Back to school is an exciting time for Kentucky kids and families. It’s also a time to be aware of how cuts to state funding for P-12 education are holding back kids and classrooms. Whether we begin to reverse a decade of cuts or worsen the trends will be a focus of the legislative session starting in January 2020, when decision makers will create the state budget for the next two years.
P-12 funding has been cut at historic levels
We have heard some legislators describe Kentucky’s current education funding levels as historically high. But what is actually historic is the depth of state funding cuts.
Some point to a portion of core school funding called the SEEK per-pupil “base guarantee” as being higher than ever at $4,000 in the current budget (up from $3,822 in 2008). However, the base guarantee is made up of both state and local funds. The state portion actually decreases each year of the current budget and has declined by $122 between 2008 and 2020, while the local portion grew by $300. The reality is even worse, because these numbers don’t account for inflation – for the fact that $4,000 buys less today than it did in 2008. When inflation is factored in, as shown in the graph below, the per-pupil guarantee is lower in 2020 than it was in 2008 by $667 per student, a decline of 22 percent.
At the same time, key non-SEEK programs such as textbooks/instructional materials, staff professional development and Extended School Services (i.e., after school programs) have also been cut significantly, as shown in the table below. And while some additional funding was provided in the 2018-2020 budget for Family Resources and Youth Services Centers (FRYSCs) — which work to minimize the impacts of hunger and poverty on student learning — once inflation is taken into account, FRYSC funding has been reduced as well.
Preschool was also cut by 6.25% in the 2018-2020 budget. And with the state paying for just half-day preschool programs, only 40% of districts have been able to stretch their local dollars to provide full-day programs, despite it being shown to be more effective for learning.
The 2018-2020 state budget also continued its underfunding of school transportation. Based on estimates of transportation costs and the number of students, the budget funded transportation at 60% of costs — even though statute requires the state to fund it at 100%. With fewer students than expected, an additional $31 million of per-student SEEK funds were shifted to transportation resulting in a 66% funding level in 2019, as shown in the graph below.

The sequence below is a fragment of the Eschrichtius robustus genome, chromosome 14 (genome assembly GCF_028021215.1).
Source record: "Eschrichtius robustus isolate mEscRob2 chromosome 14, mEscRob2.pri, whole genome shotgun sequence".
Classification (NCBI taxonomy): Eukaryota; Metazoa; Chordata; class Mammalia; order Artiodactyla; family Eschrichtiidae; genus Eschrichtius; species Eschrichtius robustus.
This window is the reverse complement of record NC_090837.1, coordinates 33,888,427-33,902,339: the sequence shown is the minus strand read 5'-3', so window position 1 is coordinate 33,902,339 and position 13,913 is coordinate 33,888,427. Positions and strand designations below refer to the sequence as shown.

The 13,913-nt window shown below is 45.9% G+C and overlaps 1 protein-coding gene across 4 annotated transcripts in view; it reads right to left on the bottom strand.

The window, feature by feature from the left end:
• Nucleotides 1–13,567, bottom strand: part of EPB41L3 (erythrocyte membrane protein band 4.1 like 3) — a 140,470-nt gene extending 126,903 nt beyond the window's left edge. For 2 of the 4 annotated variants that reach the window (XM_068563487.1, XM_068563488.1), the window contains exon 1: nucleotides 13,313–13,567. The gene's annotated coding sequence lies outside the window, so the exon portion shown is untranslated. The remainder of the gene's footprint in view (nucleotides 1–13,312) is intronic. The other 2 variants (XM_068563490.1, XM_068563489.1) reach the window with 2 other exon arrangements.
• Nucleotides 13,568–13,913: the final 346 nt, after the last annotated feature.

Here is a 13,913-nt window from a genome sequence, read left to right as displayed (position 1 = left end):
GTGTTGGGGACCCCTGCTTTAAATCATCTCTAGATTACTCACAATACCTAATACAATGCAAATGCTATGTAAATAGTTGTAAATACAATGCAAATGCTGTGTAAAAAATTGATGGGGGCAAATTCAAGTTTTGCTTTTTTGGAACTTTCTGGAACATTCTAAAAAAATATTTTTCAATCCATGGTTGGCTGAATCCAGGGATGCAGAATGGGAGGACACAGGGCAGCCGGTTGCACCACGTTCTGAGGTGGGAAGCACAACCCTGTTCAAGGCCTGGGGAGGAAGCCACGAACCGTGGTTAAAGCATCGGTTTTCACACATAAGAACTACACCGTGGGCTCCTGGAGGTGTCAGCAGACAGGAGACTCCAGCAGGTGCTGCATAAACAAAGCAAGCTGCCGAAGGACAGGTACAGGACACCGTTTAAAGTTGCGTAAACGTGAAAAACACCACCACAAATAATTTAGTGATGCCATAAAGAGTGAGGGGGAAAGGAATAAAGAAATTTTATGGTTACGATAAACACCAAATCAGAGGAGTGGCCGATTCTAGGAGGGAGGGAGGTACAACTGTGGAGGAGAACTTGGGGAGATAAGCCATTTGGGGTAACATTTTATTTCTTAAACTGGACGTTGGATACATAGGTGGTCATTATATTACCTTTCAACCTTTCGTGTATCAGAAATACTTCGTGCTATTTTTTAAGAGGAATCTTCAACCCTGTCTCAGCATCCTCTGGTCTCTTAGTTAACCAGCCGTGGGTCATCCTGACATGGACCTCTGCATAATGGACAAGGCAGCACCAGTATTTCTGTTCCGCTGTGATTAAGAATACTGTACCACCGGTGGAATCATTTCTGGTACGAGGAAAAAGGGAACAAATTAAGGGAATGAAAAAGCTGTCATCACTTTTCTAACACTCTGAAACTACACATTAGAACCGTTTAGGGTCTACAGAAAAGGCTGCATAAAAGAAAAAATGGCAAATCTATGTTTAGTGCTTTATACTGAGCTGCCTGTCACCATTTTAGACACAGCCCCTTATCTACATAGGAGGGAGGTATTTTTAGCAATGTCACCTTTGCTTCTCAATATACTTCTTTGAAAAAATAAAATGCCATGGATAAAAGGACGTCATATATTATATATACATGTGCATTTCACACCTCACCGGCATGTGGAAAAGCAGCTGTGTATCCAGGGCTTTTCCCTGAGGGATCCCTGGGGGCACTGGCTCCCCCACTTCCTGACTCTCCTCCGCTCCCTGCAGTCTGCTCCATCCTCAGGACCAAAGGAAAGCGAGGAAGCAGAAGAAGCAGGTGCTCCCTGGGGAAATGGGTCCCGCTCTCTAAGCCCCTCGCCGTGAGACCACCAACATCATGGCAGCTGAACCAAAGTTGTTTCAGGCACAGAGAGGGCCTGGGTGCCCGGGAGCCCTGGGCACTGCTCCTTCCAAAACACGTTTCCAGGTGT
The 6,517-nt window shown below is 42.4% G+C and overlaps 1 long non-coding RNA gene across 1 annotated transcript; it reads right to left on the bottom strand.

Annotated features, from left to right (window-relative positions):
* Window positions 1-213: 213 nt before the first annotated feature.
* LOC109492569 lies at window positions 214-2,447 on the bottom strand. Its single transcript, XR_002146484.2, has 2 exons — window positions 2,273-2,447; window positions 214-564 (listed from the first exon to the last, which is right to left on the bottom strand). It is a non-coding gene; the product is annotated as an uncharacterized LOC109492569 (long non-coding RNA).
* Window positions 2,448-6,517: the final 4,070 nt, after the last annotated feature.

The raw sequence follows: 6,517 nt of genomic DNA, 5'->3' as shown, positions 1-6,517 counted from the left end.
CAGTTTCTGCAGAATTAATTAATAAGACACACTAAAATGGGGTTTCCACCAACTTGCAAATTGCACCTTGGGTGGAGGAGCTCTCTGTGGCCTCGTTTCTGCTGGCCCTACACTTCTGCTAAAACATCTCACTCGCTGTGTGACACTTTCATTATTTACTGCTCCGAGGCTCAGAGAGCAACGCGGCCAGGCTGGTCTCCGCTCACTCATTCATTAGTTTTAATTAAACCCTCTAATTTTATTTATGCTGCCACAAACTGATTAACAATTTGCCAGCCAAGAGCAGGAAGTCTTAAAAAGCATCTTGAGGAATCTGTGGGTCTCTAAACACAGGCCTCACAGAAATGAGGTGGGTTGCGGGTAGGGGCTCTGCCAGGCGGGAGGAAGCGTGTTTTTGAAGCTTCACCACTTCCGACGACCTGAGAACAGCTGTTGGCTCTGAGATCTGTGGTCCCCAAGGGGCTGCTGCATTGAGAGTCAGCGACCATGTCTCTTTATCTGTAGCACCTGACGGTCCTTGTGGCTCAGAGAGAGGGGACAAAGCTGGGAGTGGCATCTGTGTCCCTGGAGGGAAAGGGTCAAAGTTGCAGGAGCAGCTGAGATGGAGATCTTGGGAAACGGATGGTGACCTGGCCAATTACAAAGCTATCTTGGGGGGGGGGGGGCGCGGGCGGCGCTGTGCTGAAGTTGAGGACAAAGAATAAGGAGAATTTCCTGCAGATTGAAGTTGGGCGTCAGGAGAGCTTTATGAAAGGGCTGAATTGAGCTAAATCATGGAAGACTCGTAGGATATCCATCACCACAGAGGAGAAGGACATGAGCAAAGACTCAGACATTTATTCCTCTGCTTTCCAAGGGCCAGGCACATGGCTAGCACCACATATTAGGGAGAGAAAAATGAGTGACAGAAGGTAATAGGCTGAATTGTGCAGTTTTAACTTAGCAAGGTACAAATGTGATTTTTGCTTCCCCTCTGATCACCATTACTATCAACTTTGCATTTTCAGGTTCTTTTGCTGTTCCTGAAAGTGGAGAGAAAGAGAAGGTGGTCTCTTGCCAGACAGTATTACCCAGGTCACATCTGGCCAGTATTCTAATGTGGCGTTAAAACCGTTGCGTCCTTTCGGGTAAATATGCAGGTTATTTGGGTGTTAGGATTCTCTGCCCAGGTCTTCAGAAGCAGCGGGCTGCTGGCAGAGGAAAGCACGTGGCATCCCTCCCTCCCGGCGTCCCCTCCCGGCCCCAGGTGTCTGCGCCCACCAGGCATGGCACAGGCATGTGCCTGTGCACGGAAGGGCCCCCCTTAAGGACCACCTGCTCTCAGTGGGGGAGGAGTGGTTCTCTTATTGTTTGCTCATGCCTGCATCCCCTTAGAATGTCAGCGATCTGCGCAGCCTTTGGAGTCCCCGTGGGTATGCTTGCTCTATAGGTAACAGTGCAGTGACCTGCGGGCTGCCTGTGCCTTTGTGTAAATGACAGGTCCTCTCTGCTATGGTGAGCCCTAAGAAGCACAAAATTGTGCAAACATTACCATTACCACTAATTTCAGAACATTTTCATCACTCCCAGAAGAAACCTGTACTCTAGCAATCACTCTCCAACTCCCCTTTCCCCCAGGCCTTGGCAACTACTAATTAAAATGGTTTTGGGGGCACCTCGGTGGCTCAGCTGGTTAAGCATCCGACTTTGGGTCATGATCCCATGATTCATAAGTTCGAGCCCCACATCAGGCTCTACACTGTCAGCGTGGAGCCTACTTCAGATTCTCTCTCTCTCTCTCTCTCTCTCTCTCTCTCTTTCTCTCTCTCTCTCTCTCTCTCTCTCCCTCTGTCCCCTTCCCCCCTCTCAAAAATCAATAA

Kentucky’s education cuts are some of the worst in the nation. According to a recent report by the Center on Budget and Policy Priorities, in 2019 school “formula funding” in Kentucky (the SEEK formula or “Support Education Excellence in Kentucky”) ranked 4th worst among states for per-student funding cuts — a 13 percent drop since 2008 in inflation-adjusted terms.
Funding cuts are harmful to kids and classrooms
School funding matters — making a difference today to kids and their classrooms and in the long term for health and economic wellbeing in our state. Research utilizing up-to-date methodologies shows that school funding adequacy impacts student academic and economic success down the road — and greater investments in education can lead to a healthier state.
But when state funding for P-12 education is cut and transportation is underfunded, school districts must make up the difference and/or cut critical programs and services. KCEP’s survey of the impact of funding cuts between 2008 and 2017 on school districts showed that many districts had to reduce course offerings, school-based services, the number of staff, the number of instructional days and more. Some districts have pushed more costs onto parents through instructional and extracurricular fees – a form of school funding that disadvantages poorer districts and families. You can read what districts described as the greatest impact of cuts here.
Wealthier school districts are more able to make up for state education funding cuts than poorer districts, which leads to growing funding inequities between parts of the state. In fact, this year on the 30th anniversary of the Kentucky Education Reform Act (KERA), we are close to pre-KERA levels of inequity.
Crafting a better state budget in 2020 – or even one that simply maintains the current levels of underfunding – will be difficult. Despite closing out fiscal year 2019 with a surplus, revenue expectations moving forward are not strong. Legislators made the situation worse in the 2019 General Assembly by passing significant tax cuts, including a $56 million break for banks.